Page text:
Table 3.

Differential distribution of IL-10 genotypes with sustained response (SR) to interferon therapy, with relapsed response (RR) and with non-response to anti-HCV therapy (NR)

Locus

Genotype

SR (%)

RR (%)

NR (%)

OR

95% C.I.

P-value

IL-10 (-592)

n=154

n=115

n=149

AA

14 (9.1)

6 (5.2)

11 (7.5)

1.25 (SR vs NR)

0.51–3.08

0.589

AC

63 (40.9)

47 (40.8)

50 (34.2)

1.37 (SR vs NR)

0.84–2.25

0.186

CC

77 (50.0)

62 (53.9)

88 (58.2)

0.69 (SR vs NR)

0.43–1.12

0.113

IL-10 (-1082)

n=148

n=119

n=141

AA

51 (34.5)

35 (29.4)

43 (30.1)

1.23 (SR vs NR)

0.73–2.06

0.423

AG

57 (38.6)

44 (37.0)

80 (55.9)

0.49 (SR vs NR)

0.30–0.81

0.003

GG

40 (26.9)

40 (33.6)

20 (14.0)

2.28 (SR vs NR)

1.21–4.32

0.005

At the IL-10.R MS allele 2 was increased in NR (71 out of 92 or 77.2%) compared to SR (30 out of 46 or 65.2%) indicating a susceptibility allele (OR=1.80; 95%CI: 1.00–3.24; P =0.034). IL-10.R allele 3 was found in 15 out of 46 (32.6%) treatment-responders compared to 15 out of 92 (16.8%) NR, suggesting a protective effect of this allele (OR=0.47; 95%CI: 0.22–0.78; P=0.003). These results were very similar when stratifying the cohort according to initial response (OR=1.47 for IL-10.R2 and OR=0.57 for IL-10.R3). The frequency of IL-10.G allele 13 was higher in IR compared to NR (18.7% versus 12.0%) and showed borderline significance between the two groups (OR=0.59; 95%CI: 0.34–1.01; P=0.042).

Fibrogenesis

Although the differences in genotype and haplotype frequencies between fast and slow fibrosers did not reach statistical significance, the genotype IL-10 (−1082) AA was more abundant in the fast fibrosers (39.2% vs 23.8%, OR=1.82; 95%CI: 0.83–4.00; P=0.103 (Table 4).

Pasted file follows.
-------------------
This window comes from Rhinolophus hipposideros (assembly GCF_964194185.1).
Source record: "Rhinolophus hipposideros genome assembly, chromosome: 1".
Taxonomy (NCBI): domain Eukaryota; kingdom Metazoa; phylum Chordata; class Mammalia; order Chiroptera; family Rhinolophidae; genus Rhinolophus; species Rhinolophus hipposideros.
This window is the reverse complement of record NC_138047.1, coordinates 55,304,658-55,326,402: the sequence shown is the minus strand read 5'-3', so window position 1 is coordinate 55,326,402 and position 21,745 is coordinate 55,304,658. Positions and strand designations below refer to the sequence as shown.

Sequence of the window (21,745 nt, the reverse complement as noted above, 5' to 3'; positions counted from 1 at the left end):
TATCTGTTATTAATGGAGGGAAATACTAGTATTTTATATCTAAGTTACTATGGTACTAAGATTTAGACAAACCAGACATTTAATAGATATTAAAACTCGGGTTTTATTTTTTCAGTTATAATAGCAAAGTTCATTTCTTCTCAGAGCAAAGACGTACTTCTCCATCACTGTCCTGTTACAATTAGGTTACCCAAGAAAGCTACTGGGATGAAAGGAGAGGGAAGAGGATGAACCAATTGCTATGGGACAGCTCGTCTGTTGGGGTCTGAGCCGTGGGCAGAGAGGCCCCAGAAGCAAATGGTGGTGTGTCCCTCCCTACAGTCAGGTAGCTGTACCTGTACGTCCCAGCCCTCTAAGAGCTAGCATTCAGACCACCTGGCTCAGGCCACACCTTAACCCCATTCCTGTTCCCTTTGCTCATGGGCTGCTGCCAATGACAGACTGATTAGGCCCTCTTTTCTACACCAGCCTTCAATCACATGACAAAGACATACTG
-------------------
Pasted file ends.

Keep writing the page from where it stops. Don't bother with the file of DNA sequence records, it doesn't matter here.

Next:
Table 4.

Differential distribution of IL-10 genotypes among individuals with fast progression of fibrosis compared to individuals with slow progression of fibrosis

Locus

Genotype

Fast fibrosis

n (%)

Slow fibrosis

n (%)

OR

95% CI

P value

IL-10 (-592)

n=71

n=62

AA

6 (8.6)

5 (8.1)

1.05

0.27–4.24

0.935

AC

20 (28.2)

25 (40.3)

0.58

0.26–1.27

0.139

CC

45 (63.4)

32 (51.6)

1.62

0.77–3.45

0.170

IL-10 (-1082)

n=74

n=65

AA

29 (39.2)

17(23.8)

1.82

0.83–4.00

0.103

AG

29 (36.5)

32(49.2)

0.66

0.32–1.38

0.234

GG

16 (24.3)

16(26.9)

0.84

0.36–2.00

0.676

Other comparisons did not show any significant associations (P<0.05).

Haplotypes

There are three simple haplotypes in the promoter region of the IL-10 gene extending over the three single nucleotide polymorphisms at positions −1082, –819 and −592 with respect to the transcriptional initiation site. The −819 and −592 loci are in tight linkage disequilibrium allowing inference of the haplotype from the genotype data at the −1082 and −592 loci (Table 5). Individuals carrying two copies of the GCC haplotype were more likely to respond to interferon therapy than those with other haplotypes (OR=2.27; 95%CI: 1.07–4.88; P=0.021 for SR vs NR; OR=2.49; 95%CI: 1.21–5.19; P=0.001 for initial response). In the fast fibrosers the homozygous haplotypes ACC/ACC and ATA/ATA were more abundant (9.2% vs 6.1%, 16.9% vs 6.1%, respectively), but without reaching statistical significance due to low numbers (Table 5).
Table 5.

Frequency of IL-10 haplotypes.

Haplotype

Self-limiting infection

n=64 (%)

Persistent infection

n=383 (%)

Sustained-responder

n=132 (%)

Relapsed-responder

n=78 (%)

Non-responder

n=109 (%)

Fast fibrosis

n=65 (%)

Slow fibrosis

n=49 (%)

GCC

53 (41.4)

259 (33.8)

120 (45.5)

77 (49.4)

91 (41.7)

53 (40.8)

47 (47.9)

ATA

33 (25.8)

192 (25.1)

78 (29.5)